If a tool co
    • "Was it over when the Germans bombed Pearl Harbor? Hell No!

      Where was Facebook three years ago? Nowhere, that's where! The next social networking site will work different, it will be called... well, when I finish it I'll tell ya.

  • Too Late To Be A Win?
    Yeah, I guess time has always counted, like with IBM and the personal computers, or MS Windows and the graphical operating systems, or iPod and the portable media players, or Google and search engines (yes, there was altavista, excite and yahoo before google) or Xbox and video game consoles or...

    geez, you get the idea.
  • Bias? (Score:4, Insightful)

    by lixee (863589) on Friday December 14, 2007 @03:24PM (#21700864)
    News.com is Murdoch-domain if I'm not mistaken. Can someone remind me of who owns MySpace?
  • by tyroneking (258793) on Friday December 14, 2007 @03:30PM (#21700954)
    "There's a riff that OpenSocial could die on the vine," said Forrester Research senior analyst Jeremiah Owyang

    Riff? Die on the vine?
  • by aftk2 (556992) on Friday December 14, 2007 @03:34PM (#21701004) Homepage Journal
    I don't know - I was skeptical about Facebook's API when I learned that our company would be developing apps for its platform. But it's actually pretty impressive. You have several different views and footprints at your application's disposal, a number of different ways to promote your app, an easy route to making your application interactive (FBML) as well as more advanced methods (FQL, the web service API).

    Contrast that with OpenSocial. I recently wrote a white paper on it, which I wouldn't mind getting feedback on. It should make OpenSocial's strengths (and its significant weaknesses) pretty apparent:

    A First Look at OpenSocial [concretewebsites.com]
    Answering Questions About Google's Effort at Standardizing Social Network Widgets, and the Creation of Your First OpenSocial Widget .
  • It seems to me that Google is right on time: the time in the sun for social networks seems to be about up. Call it a land rush; call it a bubble; call it a craze. The social networks like FaceBook, MySpace, and the social network apps like Digg enjoyed a moment in the sun as the fleshed out one dimension of the webbernet that hadn't really been fully articulated. Now that it has, you're seeing a lot of the ideas articulated by those sites rolled into more mature, more complex, and more interesting sites an
  • I don't want my LinkedIn profile on other sites. All I'll get is spam.

    LinkedIn has a problem with "LinkedIn Open Networkers", i.e. spammers, who just use LinkedIn to troll for contacts. Since LinkedIn doesn't have forums, they troll by using the "LinkedIn Answers" feature to ask bogus "questions". Much more of that and the question-answering system will be useless.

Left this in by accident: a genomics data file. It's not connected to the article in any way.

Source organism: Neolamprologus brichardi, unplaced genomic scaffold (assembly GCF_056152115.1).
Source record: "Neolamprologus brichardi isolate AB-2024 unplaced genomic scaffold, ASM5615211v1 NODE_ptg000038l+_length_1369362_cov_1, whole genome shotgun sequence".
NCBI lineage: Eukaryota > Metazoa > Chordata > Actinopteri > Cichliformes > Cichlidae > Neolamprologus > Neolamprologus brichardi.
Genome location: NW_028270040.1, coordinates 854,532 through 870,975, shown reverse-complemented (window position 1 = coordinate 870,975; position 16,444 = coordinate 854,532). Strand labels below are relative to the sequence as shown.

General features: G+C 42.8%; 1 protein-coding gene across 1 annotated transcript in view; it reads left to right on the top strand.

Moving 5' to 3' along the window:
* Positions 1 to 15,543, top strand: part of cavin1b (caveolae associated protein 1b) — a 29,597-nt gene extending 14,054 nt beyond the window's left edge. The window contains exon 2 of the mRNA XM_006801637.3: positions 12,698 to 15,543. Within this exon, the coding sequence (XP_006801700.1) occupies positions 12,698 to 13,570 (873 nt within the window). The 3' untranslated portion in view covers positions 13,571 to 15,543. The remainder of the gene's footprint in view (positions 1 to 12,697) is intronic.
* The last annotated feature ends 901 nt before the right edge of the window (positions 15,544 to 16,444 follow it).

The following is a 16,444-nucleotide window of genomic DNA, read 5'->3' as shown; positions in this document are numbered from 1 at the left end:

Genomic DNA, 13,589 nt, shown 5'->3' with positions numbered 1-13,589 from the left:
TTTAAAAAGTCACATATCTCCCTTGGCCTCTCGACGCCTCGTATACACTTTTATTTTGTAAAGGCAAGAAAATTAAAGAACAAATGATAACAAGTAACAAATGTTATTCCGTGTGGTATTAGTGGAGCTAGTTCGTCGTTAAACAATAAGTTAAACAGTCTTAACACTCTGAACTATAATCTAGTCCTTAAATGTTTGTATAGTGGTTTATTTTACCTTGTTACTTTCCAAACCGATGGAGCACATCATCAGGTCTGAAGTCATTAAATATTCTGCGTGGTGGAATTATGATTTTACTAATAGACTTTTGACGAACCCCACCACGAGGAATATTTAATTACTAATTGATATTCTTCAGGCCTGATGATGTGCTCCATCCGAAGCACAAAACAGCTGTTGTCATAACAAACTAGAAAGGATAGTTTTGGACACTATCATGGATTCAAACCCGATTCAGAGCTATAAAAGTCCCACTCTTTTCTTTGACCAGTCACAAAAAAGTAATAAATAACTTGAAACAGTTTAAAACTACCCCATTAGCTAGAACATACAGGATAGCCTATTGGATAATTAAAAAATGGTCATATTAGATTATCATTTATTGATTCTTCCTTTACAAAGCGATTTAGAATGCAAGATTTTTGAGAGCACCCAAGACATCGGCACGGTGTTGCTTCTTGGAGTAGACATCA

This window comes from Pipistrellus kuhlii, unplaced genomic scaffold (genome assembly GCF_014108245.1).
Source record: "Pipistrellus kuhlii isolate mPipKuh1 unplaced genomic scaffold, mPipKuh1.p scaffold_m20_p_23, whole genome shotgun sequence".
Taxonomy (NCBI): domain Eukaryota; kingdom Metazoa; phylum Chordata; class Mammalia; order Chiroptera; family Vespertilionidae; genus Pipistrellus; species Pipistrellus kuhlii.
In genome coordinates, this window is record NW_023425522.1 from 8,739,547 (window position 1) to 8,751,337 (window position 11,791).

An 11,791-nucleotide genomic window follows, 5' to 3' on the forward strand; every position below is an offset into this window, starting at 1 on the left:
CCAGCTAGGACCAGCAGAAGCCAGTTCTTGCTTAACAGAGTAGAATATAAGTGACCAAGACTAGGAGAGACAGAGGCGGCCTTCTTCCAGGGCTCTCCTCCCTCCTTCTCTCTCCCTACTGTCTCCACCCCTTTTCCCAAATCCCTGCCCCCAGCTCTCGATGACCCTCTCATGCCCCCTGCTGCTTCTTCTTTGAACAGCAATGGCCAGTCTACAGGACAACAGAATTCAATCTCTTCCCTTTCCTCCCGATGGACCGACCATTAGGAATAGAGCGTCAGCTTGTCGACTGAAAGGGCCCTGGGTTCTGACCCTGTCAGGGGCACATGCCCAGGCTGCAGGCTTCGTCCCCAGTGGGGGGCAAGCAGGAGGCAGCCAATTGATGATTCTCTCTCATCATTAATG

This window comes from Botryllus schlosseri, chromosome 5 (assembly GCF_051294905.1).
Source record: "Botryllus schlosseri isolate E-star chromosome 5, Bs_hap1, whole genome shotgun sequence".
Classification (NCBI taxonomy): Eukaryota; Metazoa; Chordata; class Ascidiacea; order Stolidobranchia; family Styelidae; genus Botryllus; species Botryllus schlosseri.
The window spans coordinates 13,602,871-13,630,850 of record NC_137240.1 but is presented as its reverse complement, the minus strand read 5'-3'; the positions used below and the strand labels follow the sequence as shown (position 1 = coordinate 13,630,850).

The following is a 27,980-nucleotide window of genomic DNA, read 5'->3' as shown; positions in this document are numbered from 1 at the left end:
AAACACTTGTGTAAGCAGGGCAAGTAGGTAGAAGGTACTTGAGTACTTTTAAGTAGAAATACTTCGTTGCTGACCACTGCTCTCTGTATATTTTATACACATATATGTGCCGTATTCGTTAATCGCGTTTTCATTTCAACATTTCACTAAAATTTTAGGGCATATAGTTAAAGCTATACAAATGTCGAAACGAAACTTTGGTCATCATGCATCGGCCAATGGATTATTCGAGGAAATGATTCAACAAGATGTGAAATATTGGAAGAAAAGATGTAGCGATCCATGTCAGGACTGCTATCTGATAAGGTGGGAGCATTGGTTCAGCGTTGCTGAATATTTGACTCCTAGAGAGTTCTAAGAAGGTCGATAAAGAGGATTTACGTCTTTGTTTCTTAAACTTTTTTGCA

• From summary, "where have been the usual swift victories?". Gmail is still in Beta. It's taken years and years to get a customer base and most peons I know still use Hotmail. Google Search itself took a long time to catch on after being late comer in the Yahoo, MSN, AskJeeves.com, crowded marketplace. Sometimes first-to-market is a good strategy, but in other times simply good software wins out in the end. That said, I have no experience with OpenSocial, but this seems to be someone saying, "1,000,000 peo
  • From the summary:

    It's been something like six weeks now since the search giant offered up it's open-source social media initiative ... but where have been the usual swift victories?

    Huh? What swift victories? It took Google Search years to reach the top. Google Mail still isn't dominant, not even close, etc... etc... Googles only real victories are AdWords, Search, and Maps. Their other 'victories' come from buying existing lines of business (Blogger, YouTube) or from having no real competitors (Docs).

    • by jbjones (956386)
      "...updates seem to come pretty far apart and scattershot" Must be all those massages and conferences that their employees attend. Everyone spends half their time brain storming rather than implementing. I'm not saying that's a bad thing if the company can afford it. It's better than Microsoft's copy everyone else mentality. And as for the concept of locking in your customers, that's one reason I use gmail instead of hotmail/live/msn. I've setup a few new small company websites where the owners were usin
  • What kind of a retarded, boring name is OpenSocial? No wonder it isn't winning anybody's heart. The darn thing has a name that only a mother could love.
  • Mosaic > Netscape > AOL > Explorer > Firefox/Safari/Opera > ? Classmates.com > Friendster > Friends Reunited (UK) > Bebo/MySpace/Facebook > ? Altavista > Excite > Ask > Yahoo > Google > ? And maybe something new that replaces all the above? Leading to... ? > ? > ? > ? :-)
  • A lot of Google's projects have been steady gainers rather than swift victories. OpenSocial clearly has a tough road ahead, but I wouldn't count it out just because it's off to a slow start; that's simply to be expected for this kind of project.